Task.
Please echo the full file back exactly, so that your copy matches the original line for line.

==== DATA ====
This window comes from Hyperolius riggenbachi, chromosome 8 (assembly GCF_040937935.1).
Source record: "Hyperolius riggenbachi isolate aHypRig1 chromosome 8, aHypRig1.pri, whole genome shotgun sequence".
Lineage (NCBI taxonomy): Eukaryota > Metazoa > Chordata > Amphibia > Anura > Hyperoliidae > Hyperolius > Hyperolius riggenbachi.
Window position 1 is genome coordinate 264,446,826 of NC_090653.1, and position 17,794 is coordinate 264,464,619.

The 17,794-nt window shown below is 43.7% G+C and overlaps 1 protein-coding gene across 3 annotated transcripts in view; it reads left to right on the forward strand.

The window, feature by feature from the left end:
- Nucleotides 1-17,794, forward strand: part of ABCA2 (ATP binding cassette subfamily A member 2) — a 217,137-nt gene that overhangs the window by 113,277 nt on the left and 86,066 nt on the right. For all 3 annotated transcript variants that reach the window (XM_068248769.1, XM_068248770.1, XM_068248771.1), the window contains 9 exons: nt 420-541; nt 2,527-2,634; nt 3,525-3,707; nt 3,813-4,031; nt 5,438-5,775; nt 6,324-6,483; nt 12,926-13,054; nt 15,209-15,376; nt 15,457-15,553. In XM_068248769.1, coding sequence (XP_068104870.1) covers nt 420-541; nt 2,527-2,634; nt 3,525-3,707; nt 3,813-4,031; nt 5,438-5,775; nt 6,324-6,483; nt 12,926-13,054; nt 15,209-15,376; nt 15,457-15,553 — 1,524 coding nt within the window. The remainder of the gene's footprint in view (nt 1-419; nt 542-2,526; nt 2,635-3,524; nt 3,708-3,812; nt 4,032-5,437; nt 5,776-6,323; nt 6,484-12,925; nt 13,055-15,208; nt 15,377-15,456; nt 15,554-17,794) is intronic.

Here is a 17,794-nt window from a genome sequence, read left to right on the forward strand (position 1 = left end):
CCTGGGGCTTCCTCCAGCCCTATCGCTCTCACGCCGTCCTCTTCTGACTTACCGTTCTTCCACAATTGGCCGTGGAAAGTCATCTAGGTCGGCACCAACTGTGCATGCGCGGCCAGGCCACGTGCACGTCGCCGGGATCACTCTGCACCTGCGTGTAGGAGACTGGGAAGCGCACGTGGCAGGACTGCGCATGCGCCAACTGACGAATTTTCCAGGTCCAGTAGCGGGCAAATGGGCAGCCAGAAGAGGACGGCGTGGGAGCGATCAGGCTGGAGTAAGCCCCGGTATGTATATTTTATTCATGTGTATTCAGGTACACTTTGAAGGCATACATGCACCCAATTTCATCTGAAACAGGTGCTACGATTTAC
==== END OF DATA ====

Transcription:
This window comes from Hyperolius riggenbachi, chromosome 8 (assembly GCF_040937935.1).
Source record: "Hyperolius riggenbachi isolate aHypRig1 chromosome 8, aHypRig1.pri, whole genome shotgun sequence".
Lineage (NCBI taxonomy): Eukaryota > Metazoa > Chordata > Amphibia > Anura > Hyperoliidae > Hyperolius > Hyperolius riggenbachi.
Window position 1 is genome coordinate 264,446,826 of NC_090653.1, and position 17,794 is coordinate 264,464,619.

The 17,794-nt window shown below is 43.7% G+C and overlaps 1 protein-coding gene across 3 annotated transcripts in view; it reads left to right on the forward strand.

The window, feature by feature from the left end:
- Nucleotides 1-17,794, forward strand: part of ABCA2 (ATP binding cassette subfamily A member 2) — a 217,137-nt gene that overhangs the window by 113,277 nt on the left and 86,066 nt on the right. For all 3 annotated transcript variants that reach the window (XM_068248769.1, XM_068248770.1, XM_068248771.1), the window contains 9 exons: nt 420-541; nt 2,527-2,634; nt 3,525-3,707; nt 3,813-4,031; nt 5,438-5,775; nt 6,324-6,483; nt 12,926-13,054; nt 15,209-15,376; nt 15,457-15,553. In XM_068248769.1, coding sequence (XP_068104870.1) covers nt 420-541; nt 2,527-2,634; nt 3,525-3,707; nt 3,813-4,031; nt 5,438-5,775; nt 6,324-6,483; nt 12,926-13,054; nt 15,209-15,376; nt 15,457-15,553 — 1,524 coding nt within the window. The remainder of the gene's footprint in view (nt 1-419; nt 542-2,526; nt 2,635-3,524; nt 3,708-3,812; nt 4,032-5,437; nt 5,776-6,323; nt 6,484-12,925; nt 13,055-15,208; nt 15,377-15,456; nt 15,554-17,794) is intronic.

Here is a 17,794-nt window from a genome sequence, read left to right on the forward strand (position 1 = left end):
CCTGGGGCTTCCTCCAGCCCTATCGCTCTCACGCCGTCCTCTTCTGACTTACCGTTCTTCCACAATTGGCCGTGGAAAGTCATCTAGGTCGGCACCAACTGTGCATGCGCGGCCAGGCCACGTGCACGTCGCCGGGATCACTCTGCACCTGCGTGTAGGAGACTGGGAAGCGCACGTGGCAGGACTGCGCATGCGCCAACTGACGAATTTTCCAGGTCCAGTAGCGGGCAAATGGGCAGCCAGAAGAGGACGGCGTGGGAGCGATCAGGCTGGAGTAAGCCCCGGTATGTATATTTTATTCATGTGTATTCAGGTACACTTTGAAGGCATACATGCACCCAATTTCATCTGAAACAGGTGCTACGATTTAC